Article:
Danny punched me in the arm and pointed further down the track and started yelling, and then I did too. “Mike!” we shrieked, “MIKE!” and shoved at the blackberry bushes. Danny grabbed a stick to try to beat them down as we pushed toward the track, screaming for our friend – wanting to get him off the cart, but he never even turned to look down at us. The cart crested that first hill, pushing up past branches into the sun, and there was a sickening dirty red gleam to it that made my stomach turn with a visceral recognition. Then it took off down the track, and it sounded like it was shrieking back at us as all of us were screaming, Danny and I almost incoherently and Mike with sheer delight as the cart thundered down, screed through the dip and rocketed back up.
Then it was still going, even though the track was gone, a big section of it fallen down into the underbrush. Maybe it was then that I’d started crying, watching the cart arc up and hang in the sun again just for a moment. Then it fell like it was being inhaled to the earth, and Danny and I weren’t screaming words any more, we were just screaming. Way too long it took us to get through all the bushes, running for the cart. There was nothing to find. I mean, it was there, in the same condition it had been when Mike got in, except for a new splash of red across the nose of it. I thought it was blood, it had to be blood, but I crept a little closer while Danny turned away to be sick against the bottom of an oak. It was just paint. Fresh, bright, red paint where before it had been a big dirtied patch of rust. And the cart was empty.
There was a flickering of shadow, and I looked up at the broken end of the track Mike had gone off of. It wasn’t the same though. It went higher now, becoming the crest of a hill where before it was broken off at an uphill, and looking around, the whole track looked a lot more… alert. More upright.
“Jordan,” Danny’s voice wobbled dangerously, and when I went to him he was pointing toward the dirt; something was glinting at the base of the tree next to the remains of his breakfast. Brushing at the dirt with my fingers, I got far enough to see the round edges of the gold coins and part of the etching of the coaster cart, and I uttered a curse that my dad would have whalloped me for even knowing, let alone saying. Jordan and I looked at each other, and the cart, and I grabbed the two coins, both of us dashing back toward the turnstile.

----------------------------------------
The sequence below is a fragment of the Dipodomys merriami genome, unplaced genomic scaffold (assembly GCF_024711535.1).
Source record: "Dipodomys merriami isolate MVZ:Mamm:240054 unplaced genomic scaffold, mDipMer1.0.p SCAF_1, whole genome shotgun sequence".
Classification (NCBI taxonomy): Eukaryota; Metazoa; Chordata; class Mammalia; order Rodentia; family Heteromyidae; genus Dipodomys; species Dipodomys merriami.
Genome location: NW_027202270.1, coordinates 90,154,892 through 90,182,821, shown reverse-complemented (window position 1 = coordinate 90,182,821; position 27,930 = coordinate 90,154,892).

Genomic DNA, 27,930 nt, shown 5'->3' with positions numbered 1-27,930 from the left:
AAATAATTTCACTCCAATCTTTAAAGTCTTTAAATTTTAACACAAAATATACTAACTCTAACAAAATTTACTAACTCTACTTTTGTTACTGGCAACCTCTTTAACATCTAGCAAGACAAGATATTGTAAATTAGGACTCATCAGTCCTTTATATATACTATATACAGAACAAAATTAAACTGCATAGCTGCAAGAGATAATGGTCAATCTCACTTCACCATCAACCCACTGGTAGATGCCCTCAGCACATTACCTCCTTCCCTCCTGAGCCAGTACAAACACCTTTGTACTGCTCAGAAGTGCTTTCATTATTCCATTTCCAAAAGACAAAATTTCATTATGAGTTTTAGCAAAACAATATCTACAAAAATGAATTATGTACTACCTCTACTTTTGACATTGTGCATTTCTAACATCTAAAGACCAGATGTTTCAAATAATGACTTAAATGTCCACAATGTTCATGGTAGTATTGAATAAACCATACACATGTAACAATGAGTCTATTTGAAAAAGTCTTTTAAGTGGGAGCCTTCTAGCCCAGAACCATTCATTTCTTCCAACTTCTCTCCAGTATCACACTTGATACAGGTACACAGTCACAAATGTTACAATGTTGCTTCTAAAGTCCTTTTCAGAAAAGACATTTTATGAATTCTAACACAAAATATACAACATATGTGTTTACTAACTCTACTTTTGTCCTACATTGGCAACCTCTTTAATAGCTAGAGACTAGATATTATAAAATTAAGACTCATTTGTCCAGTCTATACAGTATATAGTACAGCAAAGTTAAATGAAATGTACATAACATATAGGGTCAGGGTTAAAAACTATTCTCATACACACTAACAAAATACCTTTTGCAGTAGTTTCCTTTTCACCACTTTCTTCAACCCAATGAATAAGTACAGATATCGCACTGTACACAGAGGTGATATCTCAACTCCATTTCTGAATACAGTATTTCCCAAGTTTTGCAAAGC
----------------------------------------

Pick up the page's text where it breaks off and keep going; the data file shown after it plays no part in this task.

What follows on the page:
It hadn’t changed at all, and the bars still didn’t do anything more than clunk heavily inside the casing when I pushed at it. But Mike had gone through. Mike had used one of the coins.
Danny and I crouched together in front of the turnstile, and I reached up to drop in a coin. Together we reached out and pushed at the turnstile bar, slowly, and it slid forward. It wasn’t as noiseless as it had been when Mike went through. There was a thin squeal. It did not distract us from peering through, watching the woods beyond waver and disappear. It became a flat expanse of pavement, painfully bright and sunny, and arching over it was a roller coaster. It had the same hills and valleys as the one we saw, but it was pristine, nails and struts shining in the sun. There was a fence separating it from the pavement, painted gaily green with a dark design like a fruited vine climbing along it.
Abruptly the rail slid from our grasp and disappeared, the new one clicking into place, and the vision of the beautiful ride was gone, the forest firmly in place again with the roller coaster yawing dissolutely through it.
Danny and I stood up and turn to jog for home, glancing nervously backward occasionally. When Mike’s parents reported him missing we were grilled from everybody – our parents, his parents, even a police detective – but all we could really tell them was that we last saw Mike in the woods, that he went off without us, that we don’t know where he was going or if he was going to see anybody.
That last bit was a lie though, for me at least. Danny was blocked by where he had been crouching, but while we’d been pushing the turnstile and looking through at that weird, bright roller coaster, I had been able to see a man walking across the pavement. He was wearing a top hat and a dark suit, and just before the bar had clicked into place, he had turned and looked straight at me.
I’ve still got the other coin.
This piece of Nightmare Fuel was inspired by this picture, artist unknown.